A federal appeals court ruled a judge improperly denied testimony from an expert in post-traumatic stress disorder (PTSD) during the trial against Palestinian American activist Rasmea Odeh, who was convicted of immigration fraud in November 2014.
Odeh is a 67-year-old associate director of the Arab American Action Network (AAAN) in Chicago. She has a reputation as an award-winning advocate for women’s rights.
Forty-five years ago, she was arrested and subjected to torture by Israeli security forces. Odeh was brought before an Israeli military tribunal and accused of being involved in terrorism attacks. She maintained her innocence, but Israel convicted her and she was sentenced to prison.
In 1994, Odeh immigrated to the U.S. and was allowed into the country without any problem. Her defense asserted that the State Department knew about Odeh’s background when she applied for citizenship.
Odeh’s defense planned to have Dr. Mary Fabri testify that she did not know statements she made on her immigration documents were false because she suffers from PTSD, which occurred as a result of torture. Judge Gershwin Drain barred Fabri from offering such testimony during the trial.
“Because this type of testimony is not categorically inadmissible to negate a defendant’s knowledge of the falsity of a statement, the district court must reconsider the admissibility of the testimony,” the Sixth Circuit Court of Appeals ruled [PDF] on February 25.
However, Odeh’s objections to other “evidentiary rulings and the reasonableness of her sentence” were determined to be “without merit.”
The district court revoked Odeh’s citizenship. She was sentenced to eighteen months’ imprisonment. Once she completes her sentence, she faces deportation.
Odeh was convicted of terrorism-related offenses by an Israeli military tribunal. She maintains the Israelis sexually abused and tortured her to obtain a confession. When she indicated that she had not committed a crime anywhere in the world during her application for U.S. citizenship, she insists she was blocking out a traumatic experience in her life.
The Sixth Appeals Court argued in its decision that “Fabri’s proffered testimony is relevant to whether Odeh knew that her statements were false. The district court accordingly erred in categorically excluding this testimony.”
“It’s a victory. It’s a substantial step toward getting a new trial. The district judge still has the opportunity to preclude the expert testimony for some other reason, but I don’t see a reasonable reason now for him to preclude the expert testimony,” Michael Deutsch, one of Odeh’s attorneys, told Shadowproof.
Deutsch suggested it will make it possible to get testimony about Odeh’s torture before a jury and increase her chances of obtaining a not guilty verdict.
Nesreen Hasan of the Rasmea Defense Committee, which is headquartered in Chicago, reacted, “This isn’t a full victory yet, of course, but it really is what we were hoping for and anticipating at this stage. The conviction wasn’t overturned altogether, but at least Judge Drain will be forced to rethink his decision on the torture evidence.”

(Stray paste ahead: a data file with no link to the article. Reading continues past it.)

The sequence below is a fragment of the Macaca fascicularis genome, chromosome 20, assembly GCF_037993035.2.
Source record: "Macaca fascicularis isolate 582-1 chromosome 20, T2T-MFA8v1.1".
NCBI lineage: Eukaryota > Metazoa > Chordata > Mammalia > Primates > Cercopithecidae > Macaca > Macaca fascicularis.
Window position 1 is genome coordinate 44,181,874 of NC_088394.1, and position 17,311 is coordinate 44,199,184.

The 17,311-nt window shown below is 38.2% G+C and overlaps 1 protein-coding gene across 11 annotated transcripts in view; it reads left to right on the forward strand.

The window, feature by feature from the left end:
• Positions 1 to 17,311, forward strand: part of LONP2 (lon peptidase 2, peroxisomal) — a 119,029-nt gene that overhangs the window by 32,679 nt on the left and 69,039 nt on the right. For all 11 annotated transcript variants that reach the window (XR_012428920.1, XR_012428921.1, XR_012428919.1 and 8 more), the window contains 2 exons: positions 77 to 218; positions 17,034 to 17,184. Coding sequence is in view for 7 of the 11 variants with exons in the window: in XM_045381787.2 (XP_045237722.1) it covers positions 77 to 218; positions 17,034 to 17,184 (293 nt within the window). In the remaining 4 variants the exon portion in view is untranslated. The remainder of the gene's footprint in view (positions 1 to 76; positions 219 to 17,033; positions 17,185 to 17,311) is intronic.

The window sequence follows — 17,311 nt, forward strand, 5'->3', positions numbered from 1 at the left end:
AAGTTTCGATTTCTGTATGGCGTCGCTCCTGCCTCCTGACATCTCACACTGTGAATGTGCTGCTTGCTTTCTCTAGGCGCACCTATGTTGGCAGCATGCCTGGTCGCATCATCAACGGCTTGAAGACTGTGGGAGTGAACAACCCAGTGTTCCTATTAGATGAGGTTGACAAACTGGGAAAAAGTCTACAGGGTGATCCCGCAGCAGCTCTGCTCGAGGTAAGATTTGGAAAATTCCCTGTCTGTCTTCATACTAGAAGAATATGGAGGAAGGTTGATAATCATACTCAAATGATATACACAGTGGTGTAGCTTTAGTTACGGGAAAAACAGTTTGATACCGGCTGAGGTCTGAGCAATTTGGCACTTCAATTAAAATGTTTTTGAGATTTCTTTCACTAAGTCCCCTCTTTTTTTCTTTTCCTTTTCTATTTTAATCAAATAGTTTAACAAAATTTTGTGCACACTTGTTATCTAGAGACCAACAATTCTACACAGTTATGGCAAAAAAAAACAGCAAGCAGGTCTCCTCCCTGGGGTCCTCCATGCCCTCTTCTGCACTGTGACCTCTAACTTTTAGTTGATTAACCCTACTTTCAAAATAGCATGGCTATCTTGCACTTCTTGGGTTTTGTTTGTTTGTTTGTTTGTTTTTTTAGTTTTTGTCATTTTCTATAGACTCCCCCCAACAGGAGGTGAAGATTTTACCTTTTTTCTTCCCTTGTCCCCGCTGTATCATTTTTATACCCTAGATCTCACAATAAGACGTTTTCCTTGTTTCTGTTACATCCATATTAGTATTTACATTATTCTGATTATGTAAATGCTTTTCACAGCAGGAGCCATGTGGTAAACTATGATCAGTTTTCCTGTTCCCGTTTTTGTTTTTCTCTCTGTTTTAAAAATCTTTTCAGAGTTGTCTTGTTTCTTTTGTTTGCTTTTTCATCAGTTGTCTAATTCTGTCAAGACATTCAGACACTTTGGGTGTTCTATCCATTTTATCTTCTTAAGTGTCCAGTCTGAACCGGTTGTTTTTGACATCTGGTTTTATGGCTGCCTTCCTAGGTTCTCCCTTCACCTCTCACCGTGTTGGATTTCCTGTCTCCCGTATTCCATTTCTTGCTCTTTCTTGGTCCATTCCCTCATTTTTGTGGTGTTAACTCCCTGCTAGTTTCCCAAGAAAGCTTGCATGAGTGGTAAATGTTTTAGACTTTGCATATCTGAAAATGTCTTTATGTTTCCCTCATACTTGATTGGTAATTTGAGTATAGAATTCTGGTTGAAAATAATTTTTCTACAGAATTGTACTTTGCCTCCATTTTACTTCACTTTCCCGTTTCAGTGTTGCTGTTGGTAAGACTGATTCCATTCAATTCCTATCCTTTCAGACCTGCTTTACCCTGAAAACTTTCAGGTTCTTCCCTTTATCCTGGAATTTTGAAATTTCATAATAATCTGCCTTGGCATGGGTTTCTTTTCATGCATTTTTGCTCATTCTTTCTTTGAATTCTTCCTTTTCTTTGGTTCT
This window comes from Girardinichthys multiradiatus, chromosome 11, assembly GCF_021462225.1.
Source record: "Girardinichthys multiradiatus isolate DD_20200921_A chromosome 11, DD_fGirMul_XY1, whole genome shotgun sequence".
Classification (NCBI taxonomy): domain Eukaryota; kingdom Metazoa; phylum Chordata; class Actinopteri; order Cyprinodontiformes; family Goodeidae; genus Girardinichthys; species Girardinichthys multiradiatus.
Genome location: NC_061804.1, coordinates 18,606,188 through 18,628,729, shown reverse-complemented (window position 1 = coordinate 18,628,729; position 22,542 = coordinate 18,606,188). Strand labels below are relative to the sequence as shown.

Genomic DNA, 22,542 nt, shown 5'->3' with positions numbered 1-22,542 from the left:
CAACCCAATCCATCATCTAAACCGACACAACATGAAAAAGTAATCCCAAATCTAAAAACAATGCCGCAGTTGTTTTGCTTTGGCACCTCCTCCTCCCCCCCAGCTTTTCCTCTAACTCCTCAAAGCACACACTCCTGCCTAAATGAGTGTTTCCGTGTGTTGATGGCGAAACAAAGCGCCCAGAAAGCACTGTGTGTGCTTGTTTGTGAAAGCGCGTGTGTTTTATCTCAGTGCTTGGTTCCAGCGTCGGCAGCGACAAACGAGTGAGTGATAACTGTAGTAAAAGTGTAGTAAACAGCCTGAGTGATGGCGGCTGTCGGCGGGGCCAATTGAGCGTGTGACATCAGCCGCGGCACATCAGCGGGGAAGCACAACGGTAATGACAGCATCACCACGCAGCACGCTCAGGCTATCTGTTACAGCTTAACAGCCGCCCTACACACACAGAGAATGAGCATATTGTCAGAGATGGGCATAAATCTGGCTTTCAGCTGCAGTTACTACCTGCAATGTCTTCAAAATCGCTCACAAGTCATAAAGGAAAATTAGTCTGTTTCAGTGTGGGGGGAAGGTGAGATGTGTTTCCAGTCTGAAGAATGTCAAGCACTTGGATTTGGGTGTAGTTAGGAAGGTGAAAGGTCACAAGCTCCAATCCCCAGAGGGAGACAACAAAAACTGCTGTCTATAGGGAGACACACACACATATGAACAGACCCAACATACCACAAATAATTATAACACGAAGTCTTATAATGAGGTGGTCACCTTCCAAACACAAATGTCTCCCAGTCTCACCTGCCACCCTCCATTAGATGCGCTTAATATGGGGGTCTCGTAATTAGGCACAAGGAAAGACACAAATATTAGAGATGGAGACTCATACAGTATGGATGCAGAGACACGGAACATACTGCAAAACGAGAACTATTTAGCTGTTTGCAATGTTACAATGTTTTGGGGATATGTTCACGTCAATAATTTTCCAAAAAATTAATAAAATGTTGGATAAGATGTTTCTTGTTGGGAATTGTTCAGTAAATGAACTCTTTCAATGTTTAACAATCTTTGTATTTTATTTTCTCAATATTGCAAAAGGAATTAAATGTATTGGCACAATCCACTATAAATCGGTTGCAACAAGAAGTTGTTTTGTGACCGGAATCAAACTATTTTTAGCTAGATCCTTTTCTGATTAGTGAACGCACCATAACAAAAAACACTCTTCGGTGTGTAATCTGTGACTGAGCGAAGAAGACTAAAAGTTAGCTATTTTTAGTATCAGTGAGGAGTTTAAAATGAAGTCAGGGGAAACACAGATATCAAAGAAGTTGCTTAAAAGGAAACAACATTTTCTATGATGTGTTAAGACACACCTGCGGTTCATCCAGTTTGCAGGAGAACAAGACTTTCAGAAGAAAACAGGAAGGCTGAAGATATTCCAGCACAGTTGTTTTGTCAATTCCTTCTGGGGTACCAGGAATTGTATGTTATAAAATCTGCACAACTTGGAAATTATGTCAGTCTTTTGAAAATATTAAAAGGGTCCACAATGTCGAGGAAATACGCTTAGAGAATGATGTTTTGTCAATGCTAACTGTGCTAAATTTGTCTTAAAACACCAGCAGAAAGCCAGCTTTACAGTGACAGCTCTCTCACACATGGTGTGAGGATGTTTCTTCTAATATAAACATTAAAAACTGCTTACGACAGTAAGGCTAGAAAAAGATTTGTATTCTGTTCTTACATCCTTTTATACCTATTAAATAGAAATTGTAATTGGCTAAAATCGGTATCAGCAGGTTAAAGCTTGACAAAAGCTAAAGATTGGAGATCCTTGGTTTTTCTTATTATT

Although Odeh lost on other parts of her appeal, Deutsch said, “This was the issue that was the main issue in the appeal because it really gutted her defense.”
“We did raise some other issues, particularly the use of the Israeli indictment, which was filled with prejudicial information,” Deutsch added. “And one of the judges agreed with us and said she should have a new trial just based on that. Another judge thought it shouldn’t have been allowed in, but it was what is called harmless error.”
What happens next is there will be a hearing. “The government will try to say there are other reasons why she shouldn’t be allowed to call her expert witness,” according to Deutsch. “If the judge says no, she has the right to call her expert witness then she will get a new trial.”
Why did the Justice Department pursue the prosecution of a prominent Palestinian American activist who was once tortured by Israeli authorities?
The FBI opened an investigation in 2010 into the activism of AAAN’s Executive Director Hatem Abudayyeh and others in his social circle back in 2010.
As Deutsch recounted in a previous interview, the U.S. Attorney in Chicago made a request through Washington about her and asked the Israelis to produce any documents they had on her. It took “several years to produce them.”
Eventually, the Israelis produced documents from “their military occupation legal system, which showed that she had been arrested and imprisoned and convicted by the Israelis.” Yet, instead of proceeding with this case in Chicago, where an investigation into Palestinian activists was ongoing, the case was passed off to Detroit and the U.S. Attorney’s Office in the Eastern District of Michigan indicted her there.
If Odeh obtains a new trial, her defense plans to push for a limit to what the government can use from Israeli documents.
Odeh is currently out on bond and continues to do the work she has been doing for AAAN. Deutsch indicated this ruling “extends her ability to continue to do her community service work.”